Anger grew over the U.S.-led peacekeeping operation as relatives grieved for two people shot by U.S. Marines. A delegation of American officials was set to accompany exiled President Jean-Bertrand Aristide (searchto Jamaica.

Aristide, in exile in the Central African Republic (searchsince Feb. 29, was to fly to Jamaica on Monday to be reunited with his daughters, who stayed in New York during the upheaval. He has claimed he was forced out by the U.S. government.

A delegation of American and Jamaican officials — including Rep. Maxine Waters, D-Calif. — left Miami Saturday night in a chartered jet to pick him up. The flight was expected to land in the Central African Republic on Sunday afternoon.

Haiti's new prime minister, Gerard Latortue (search), has warned that Aristide's return to the region would only increase tension in Haiti and said he would not meet with the ousted leader.

U.S. Ambassador to Haiti James Foley said Saturday that "Jamaican authorities are certainly taking on a risk and a responsibility" by accepting Aristide.

Meanwhile, Marines (searchsaid the two men killed late Friday during a patrol were gunmen who had previously fired on the Marines, although their weapons were never recovered. Witnesses said the dead were bystanders.

"The Marines have very strict engagements of a target," Maj. Richard Crusan said. "Did they hit other people? I doubt it."

Relatives of 18-year-old Frantzy Louis wailed and hugged each other at his tin shack home in Belair. Looking at pictures of him, they said he wouldn't have been holding a gun.

"He was playing basketball when the Americans and the French began firing," said Louis' brother, 24-year-old Rudy. "He wasn't political. All he did was study and play basketball."

Residents identified the other victim as Dread Pasteur, 29, and said it was possible more than two people were killed in the gunbattle.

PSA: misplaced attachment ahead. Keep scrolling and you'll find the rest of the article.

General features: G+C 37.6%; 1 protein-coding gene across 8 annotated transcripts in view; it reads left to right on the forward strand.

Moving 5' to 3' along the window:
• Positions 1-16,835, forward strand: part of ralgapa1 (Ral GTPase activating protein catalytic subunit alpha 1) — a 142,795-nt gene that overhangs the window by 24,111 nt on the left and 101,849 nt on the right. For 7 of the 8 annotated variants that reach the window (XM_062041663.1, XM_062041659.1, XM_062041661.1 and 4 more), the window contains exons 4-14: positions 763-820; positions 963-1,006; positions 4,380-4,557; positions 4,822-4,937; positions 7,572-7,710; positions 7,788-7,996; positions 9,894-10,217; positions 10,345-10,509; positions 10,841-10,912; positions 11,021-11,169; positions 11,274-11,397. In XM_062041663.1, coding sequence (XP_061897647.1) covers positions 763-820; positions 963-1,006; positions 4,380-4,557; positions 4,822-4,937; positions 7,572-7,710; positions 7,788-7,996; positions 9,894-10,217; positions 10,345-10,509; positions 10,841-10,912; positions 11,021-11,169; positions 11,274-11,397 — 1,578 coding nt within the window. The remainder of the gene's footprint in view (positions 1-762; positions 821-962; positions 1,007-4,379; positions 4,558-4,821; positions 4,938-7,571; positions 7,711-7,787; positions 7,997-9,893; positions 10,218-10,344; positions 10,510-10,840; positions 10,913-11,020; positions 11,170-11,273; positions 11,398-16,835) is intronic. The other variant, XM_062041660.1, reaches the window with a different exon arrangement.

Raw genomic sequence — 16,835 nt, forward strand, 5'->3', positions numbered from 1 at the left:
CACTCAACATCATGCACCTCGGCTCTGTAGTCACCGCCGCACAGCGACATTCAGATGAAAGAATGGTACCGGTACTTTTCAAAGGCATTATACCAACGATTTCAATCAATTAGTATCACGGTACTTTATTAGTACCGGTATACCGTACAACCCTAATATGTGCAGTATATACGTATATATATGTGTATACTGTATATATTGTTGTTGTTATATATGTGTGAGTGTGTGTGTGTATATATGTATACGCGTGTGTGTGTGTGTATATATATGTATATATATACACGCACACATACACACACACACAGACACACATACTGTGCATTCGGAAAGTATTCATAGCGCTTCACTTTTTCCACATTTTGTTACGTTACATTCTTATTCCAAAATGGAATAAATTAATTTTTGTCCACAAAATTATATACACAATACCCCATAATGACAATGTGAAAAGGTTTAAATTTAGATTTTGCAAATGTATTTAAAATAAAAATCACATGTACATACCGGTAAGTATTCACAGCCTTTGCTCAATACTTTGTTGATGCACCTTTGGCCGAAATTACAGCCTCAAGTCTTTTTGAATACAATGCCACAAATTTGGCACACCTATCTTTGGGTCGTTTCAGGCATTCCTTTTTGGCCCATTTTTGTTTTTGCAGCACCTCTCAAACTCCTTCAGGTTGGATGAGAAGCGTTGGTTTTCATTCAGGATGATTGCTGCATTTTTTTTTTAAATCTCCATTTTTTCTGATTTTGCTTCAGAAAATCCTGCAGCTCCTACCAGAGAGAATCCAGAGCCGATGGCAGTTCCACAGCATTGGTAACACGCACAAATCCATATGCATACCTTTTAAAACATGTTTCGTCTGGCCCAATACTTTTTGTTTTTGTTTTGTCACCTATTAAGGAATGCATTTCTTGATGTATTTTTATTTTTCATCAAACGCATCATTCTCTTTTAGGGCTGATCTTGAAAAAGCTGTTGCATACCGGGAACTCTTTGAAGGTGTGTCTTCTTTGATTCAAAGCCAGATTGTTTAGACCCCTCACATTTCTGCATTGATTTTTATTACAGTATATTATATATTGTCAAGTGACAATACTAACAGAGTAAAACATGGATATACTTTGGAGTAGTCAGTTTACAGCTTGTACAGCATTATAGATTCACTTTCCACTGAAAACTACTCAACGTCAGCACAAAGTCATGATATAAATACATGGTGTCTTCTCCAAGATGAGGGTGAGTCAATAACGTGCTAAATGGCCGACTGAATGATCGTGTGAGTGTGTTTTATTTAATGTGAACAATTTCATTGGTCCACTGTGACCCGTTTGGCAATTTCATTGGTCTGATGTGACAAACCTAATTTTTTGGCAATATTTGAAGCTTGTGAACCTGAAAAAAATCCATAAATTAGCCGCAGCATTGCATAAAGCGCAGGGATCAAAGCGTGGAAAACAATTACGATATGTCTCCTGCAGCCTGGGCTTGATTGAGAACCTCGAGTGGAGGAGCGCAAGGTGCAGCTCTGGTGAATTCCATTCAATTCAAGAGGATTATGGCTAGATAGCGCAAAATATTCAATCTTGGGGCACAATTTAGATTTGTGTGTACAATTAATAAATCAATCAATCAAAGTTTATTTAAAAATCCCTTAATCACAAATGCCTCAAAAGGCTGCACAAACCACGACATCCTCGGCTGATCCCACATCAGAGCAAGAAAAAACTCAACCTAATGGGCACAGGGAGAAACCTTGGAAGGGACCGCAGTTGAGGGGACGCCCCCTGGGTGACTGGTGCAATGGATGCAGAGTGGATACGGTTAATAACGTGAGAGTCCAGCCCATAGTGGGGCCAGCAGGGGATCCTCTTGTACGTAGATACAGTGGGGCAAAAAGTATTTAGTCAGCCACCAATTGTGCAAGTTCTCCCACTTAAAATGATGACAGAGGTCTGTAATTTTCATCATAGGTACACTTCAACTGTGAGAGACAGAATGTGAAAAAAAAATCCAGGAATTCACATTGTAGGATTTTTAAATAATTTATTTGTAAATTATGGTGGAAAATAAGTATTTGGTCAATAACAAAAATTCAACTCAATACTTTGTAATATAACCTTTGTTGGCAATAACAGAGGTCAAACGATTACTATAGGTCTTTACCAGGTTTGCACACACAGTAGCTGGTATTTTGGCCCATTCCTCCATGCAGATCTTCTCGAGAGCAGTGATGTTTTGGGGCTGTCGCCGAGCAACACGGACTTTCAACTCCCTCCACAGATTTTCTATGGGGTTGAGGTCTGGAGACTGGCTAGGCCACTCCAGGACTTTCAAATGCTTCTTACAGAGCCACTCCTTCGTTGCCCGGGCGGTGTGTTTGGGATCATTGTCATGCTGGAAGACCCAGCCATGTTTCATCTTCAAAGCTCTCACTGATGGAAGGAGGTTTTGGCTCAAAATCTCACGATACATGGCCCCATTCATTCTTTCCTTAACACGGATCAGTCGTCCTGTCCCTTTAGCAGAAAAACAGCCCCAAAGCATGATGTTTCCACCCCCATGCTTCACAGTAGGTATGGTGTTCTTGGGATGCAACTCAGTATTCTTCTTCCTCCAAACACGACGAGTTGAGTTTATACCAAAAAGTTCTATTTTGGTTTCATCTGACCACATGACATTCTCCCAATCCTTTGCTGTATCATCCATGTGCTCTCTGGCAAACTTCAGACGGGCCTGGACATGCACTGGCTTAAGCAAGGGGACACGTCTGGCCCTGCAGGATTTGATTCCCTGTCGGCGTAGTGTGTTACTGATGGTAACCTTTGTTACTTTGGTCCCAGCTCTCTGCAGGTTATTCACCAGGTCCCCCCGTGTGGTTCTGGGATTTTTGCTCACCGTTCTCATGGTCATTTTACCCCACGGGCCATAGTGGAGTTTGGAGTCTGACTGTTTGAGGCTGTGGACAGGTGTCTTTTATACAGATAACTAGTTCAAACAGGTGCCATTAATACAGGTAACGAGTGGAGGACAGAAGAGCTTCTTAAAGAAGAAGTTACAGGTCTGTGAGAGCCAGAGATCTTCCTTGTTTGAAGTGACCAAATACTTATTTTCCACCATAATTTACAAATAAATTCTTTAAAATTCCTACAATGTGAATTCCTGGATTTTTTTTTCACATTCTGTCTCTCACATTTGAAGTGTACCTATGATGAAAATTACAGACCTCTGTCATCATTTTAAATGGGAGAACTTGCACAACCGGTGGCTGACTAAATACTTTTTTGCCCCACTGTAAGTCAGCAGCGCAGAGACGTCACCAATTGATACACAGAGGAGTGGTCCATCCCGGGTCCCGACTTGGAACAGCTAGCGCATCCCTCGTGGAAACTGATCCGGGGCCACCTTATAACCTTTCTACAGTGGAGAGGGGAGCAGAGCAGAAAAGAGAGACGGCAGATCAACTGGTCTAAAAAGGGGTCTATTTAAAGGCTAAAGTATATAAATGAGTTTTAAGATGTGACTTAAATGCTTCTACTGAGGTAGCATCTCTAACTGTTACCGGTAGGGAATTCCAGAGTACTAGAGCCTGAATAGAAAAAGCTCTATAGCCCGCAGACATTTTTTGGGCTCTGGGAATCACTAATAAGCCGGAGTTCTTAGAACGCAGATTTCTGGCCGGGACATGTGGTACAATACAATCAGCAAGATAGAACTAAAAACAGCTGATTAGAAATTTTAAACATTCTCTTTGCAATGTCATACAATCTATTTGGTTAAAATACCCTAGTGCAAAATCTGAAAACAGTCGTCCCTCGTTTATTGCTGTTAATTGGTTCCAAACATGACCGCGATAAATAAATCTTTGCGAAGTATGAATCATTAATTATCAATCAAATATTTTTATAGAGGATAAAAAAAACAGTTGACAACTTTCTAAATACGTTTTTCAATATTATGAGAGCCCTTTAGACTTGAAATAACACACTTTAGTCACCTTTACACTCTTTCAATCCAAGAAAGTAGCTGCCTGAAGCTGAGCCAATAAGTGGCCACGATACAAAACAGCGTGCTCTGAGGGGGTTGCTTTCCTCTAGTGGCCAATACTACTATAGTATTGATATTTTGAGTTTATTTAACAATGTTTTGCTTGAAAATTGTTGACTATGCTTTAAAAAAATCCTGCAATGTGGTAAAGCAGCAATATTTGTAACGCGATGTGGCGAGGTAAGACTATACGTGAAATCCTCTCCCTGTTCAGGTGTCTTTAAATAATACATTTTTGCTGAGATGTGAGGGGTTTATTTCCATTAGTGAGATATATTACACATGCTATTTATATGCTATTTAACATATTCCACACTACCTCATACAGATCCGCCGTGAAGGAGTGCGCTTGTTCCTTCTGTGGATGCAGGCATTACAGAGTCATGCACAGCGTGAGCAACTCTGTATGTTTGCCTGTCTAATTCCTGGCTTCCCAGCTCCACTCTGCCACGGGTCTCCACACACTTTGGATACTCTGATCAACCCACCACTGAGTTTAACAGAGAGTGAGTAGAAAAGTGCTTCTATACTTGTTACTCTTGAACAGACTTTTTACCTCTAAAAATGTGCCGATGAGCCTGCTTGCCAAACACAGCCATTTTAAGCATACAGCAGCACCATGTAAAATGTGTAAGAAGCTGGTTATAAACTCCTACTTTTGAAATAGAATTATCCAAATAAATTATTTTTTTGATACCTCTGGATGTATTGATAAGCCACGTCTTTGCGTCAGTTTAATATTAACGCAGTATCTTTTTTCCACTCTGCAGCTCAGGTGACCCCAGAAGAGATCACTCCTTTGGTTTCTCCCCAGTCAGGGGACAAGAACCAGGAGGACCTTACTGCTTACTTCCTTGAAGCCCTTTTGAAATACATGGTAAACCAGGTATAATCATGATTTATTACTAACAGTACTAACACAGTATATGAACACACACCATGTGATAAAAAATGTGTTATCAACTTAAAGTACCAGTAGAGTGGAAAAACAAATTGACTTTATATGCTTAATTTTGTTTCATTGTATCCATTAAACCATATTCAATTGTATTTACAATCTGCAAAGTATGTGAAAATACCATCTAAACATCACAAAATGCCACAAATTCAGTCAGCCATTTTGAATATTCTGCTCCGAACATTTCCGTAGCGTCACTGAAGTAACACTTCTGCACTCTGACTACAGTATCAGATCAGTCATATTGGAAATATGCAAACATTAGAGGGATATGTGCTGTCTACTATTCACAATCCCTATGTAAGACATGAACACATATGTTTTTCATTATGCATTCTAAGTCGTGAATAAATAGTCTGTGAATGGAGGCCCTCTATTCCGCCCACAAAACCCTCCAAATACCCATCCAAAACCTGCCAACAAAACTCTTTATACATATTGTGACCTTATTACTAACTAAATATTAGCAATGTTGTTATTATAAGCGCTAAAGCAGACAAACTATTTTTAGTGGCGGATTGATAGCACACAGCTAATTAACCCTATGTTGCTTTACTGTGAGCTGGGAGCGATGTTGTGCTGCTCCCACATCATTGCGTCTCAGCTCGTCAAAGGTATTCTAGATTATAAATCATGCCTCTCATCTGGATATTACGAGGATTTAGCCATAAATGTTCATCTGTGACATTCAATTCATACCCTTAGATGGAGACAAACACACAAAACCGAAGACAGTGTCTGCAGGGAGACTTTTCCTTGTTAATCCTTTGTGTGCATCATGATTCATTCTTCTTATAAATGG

Several people also were injured in Friday's gunbattle. One was Evans Dubuisson, 17, who said he was shot in the side after crossing the street to buy candles for his family.

Residents said it was the first time they had seen the U.S. troops enter the gritty neighborhood, blocks away from the National Palace, at night. Since Aristide left the country, residents here haven't had electricity or water, and trash piles have reached heights of more than 10 feet.

Also Saturday, gunfire broke out in the seaside slum of Cite Soleil. Residents said the fight began when two gangs began arguing over a shipment of donated rice and flour. At least one man and two children were wounded, witnesses said.

The sprawling shantytown is a pro-Aristide stronghold where tensions persist between some of its several gangs. Crowds ran from the streets as the gunfire erupted, then emerged again as young men with pistols and rifles sped off in pickups to investigate. Police rarely venture into the slum, and some gang leaders say they are trying to keep the peace.

Initially the Marines and French peacekeepers were sent to secure key sites and provide security. Their mission has changed, however, and now they are working with Haitian police to disarm the general population. U.S. troops have shot and killed at least six Haitians in the past week.

The chairman of the U.S. Joint Chiefs of Staff, Gen. Richard Myers, arrived Saturday to get a closer look at the operation.

He visited U.S. troops at their barracks, shaking hands with Marines. But he did not talk with Haitian officials.

At a news conference, he said: "As far as Aristide's return to the region is concerned, if that increases the violence here, then that would be extremely unhelpful."

He said the United States would not take sides in Haiti, but warned the Marines had the right to defend themselves.

Aristide claims he is still the legitimate leader of Haiti, and that the U.S. government forced him out. U.S. officials say Aristide asked for help and that they saved his life by arranging his departure aboard a U.S.-chartered aircraft during a bloody rebellion.

Also Saturday, 10 Dominicans taken hostage by Haitians along the two countries' border were freed after the Dominican government released a Haitian investigated for the killing of two Dominican soldiers.

The two Dominican soldiers were killed Feb. 14 as Haitian militants living in the Dominican Republic crossed the border to join the rebellion in Haiti.